I’ve just watched the actual video of Pope Francis’ airplane press conference, and it’s even more remarkable than the quotes we gleaned earlier from reporters like John Allen. What’s so striking to me is not what he said, but how he said it: the gentleness, the humor, the transparency. I find myself with tears in my eyes as I watch him. I’ve lived a long time to hear a Pope speak like that – with gentleness and openness, reasserting established dogma with sudden, sweeping exceptions that aren’t quite exceptions – except they sure sound like them.
In the written text, I was disappointed, for example, by his absurd statement that Pope John Paul II had definitively shut down the question of women priests. Firstly, no Pope has the authority to shut down a debate like that, especially one that is purely managerial and pragmatic, and not a matter of doctrine. The statement is so absurd part of me wondered whether Francis wasn’t deploying a little irony … and then I listened to him actually speak the words. And it was far sweeter than irony.
He asserts orthodoxy and then swerves dramatically to one side, his voice lilting and becoming more intense, as if to say, “Yes, I know this is what the Church teaches, and I am not challenging that. But look at the wider picture. Remember that in the Church, the honor accorded to Jesus’ mother is higher than that of any of the apostles, and that women, simply by virtue of being women, are above priests in importance to the Body of Christ.” That’s both a repetition of orthodoxy and yet also a whole-sale re-imagination of it.
Think of this Pope’s refusal to revisit the issue of women in the priesthood and then note that he washed the feet of a woman in Holy Week – the first time any Pope had washed the feet of a woman, let alone, as was the case, a Muslim woman in juvenile detention. Remember also the remarks of one of the most powerful religious figures on earth about atheists:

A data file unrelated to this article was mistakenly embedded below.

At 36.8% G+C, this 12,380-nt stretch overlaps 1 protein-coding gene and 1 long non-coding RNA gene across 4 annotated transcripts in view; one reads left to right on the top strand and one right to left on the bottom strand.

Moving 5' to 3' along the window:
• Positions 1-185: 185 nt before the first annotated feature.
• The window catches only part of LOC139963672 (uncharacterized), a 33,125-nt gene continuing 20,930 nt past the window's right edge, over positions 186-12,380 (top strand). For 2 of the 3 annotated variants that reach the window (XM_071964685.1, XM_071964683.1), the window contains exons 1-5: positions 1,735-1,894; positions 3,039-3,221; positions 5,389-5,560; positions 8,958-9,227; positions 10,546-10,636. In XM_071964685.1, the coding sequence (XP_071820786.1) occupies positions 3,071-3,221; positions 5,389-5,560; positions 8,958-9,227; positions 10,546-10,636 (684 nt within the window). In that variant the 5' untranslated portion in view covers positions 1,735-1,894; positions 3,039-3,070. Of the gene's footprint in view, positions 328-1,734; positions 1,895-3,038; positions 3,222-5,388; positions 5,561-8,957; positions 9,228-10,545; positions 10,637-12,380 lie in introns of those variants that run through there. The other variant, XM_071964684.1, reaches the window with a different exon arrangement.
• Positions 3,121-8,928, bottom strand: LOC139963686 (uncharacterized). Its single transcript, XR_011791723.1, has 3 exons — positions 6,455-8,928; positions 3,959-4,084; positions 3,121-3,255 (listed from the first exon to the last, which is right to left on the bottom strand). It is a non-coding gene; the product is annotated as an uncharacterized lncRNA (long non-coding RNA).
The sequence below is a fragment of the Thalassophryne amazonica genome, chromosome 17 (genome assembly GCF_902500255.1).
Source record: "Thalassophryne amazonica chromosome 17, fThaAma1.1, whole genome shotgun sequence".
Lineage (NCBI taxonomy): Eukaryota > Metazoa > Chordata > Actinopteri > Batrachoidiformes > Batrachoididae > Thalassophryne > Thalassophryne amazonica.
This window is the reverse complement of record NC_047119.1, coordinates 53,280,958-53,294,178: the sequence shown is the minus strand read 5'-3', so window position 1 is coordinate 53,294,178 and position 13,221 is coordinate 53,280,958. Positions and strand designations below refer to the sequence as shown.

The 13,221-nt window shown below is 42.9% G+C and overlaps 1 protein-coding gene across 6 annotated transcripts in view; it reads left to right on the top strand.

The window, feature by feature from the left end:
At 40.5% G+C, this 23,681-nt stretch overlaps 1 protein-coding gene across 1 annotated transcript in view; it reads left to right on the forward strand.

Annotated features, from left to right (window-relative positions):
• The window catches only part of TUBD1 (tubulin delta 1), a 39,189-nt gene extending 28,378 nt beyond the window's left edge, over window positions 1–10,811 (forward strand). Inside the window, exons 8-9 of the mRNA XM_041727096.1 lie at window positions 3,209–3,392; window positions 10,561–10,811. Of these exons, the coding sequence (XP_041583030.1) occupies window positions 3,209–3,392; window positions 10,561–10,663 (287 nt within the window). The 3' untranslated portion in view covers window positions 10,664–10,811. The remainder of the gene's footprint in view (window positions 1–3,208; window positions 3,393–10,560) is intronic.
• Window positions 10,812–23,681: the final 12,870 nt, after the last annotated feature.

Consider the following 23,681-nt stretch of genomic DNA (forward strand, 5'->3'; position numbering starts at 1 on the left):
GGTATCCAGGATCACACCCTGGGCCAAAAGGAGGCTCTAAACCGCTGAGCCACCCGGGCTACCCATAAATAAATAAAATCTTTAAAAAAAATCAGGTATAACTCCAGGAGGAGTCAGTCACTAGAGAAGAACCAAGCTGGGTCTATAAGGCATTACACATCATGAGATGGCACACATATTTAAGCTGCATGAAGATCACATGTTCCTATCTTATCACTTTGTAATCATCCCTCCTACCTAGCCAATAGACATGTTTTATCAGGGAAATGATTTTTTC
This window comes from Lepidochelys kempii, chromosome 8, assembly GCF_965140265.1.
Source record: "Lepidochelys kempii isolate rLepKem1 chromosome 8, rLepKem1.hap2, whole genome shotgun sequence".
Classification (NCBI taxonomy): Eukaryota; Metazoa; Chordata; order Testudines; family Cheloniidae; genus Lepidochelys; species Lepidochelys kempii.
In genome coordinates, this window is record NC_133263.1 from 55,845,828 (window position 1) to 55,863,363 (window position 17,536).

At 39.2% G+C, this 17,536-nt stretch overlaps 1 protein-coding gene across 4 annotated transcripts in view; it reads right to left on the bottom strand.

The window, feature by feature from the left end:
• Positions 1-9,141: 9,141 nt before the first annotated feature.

The Lord has redeemed all of us, all of us, with the Blood of Christ: all of us, not just Catholics. Everyone! ‘Father, the atheists?’ Even the atheists. Everyone! … ‘But I don’t believe, Father, I am an atheist!’ But do good: we will meet one another there.
And this is surely part of the point. What Francis is telling us, it seems to me, is that we should stop squabbling about these esoteric doctrines – while he assents to orthodoxy almost reflexively – and simply do good to others, which is the only thing that really matters. Stop obsessing in your mind and act in the world: help someone, love someone, forgive someone, meet someone.
One of the most telling things about Jesus is that he did not elucidate a theology. It had to be inferred by Paul. Jesus merely told stories of great charm and mystery. But he also clearly transformed the lives of those he encountered by the way in which he lived and died. It was that that convinced so many that this human being wasn’t just any other human being, that the divine had somehow transformed him, and he could transform others. I heard in the voice of Francis today the voice of Jesus confronted with the woman about to be stoned for adultery. No, he does not condone adultery. But the entire dynamic of the story is about something else: it’s about how Jesus defused an impending, brutal execution by bobbing and weaving and drawing in the sand and then speaking intimately with the woman herself with what can only be called revolutionary empathy.
“They are our brothers.” That’s the tone of Jesus. That is, for the Papacy, revolutionary empathy.
Perhaps this is a better way of seeing the difference between Francis and what came before him.
What Francis is doing is not suddenly changing orthodoxy; he is instead pointing us in another direction entirely. He is following Saint Francis’ injunction: “Preach the Gospel everywhere; if necessary with words.” He is a walking instantiation of the way Jesus asked us to live: with affection and openness, charity and forgiveness; and a reluctance to seize on issues of theology instead of simply living a life of faith, which is above all a life of action in the service of others:
We all have a duty to do good. And this commandment for everyone to do good, I think, is a beautiful path towards peace. If we, each doing our own part, if we do good to others, if we meet there, doing good, and we go slowly, gently, little by little, we will make that culture of encounter: we need that so much.
Yes, we do, Holy Father. We so sorely do.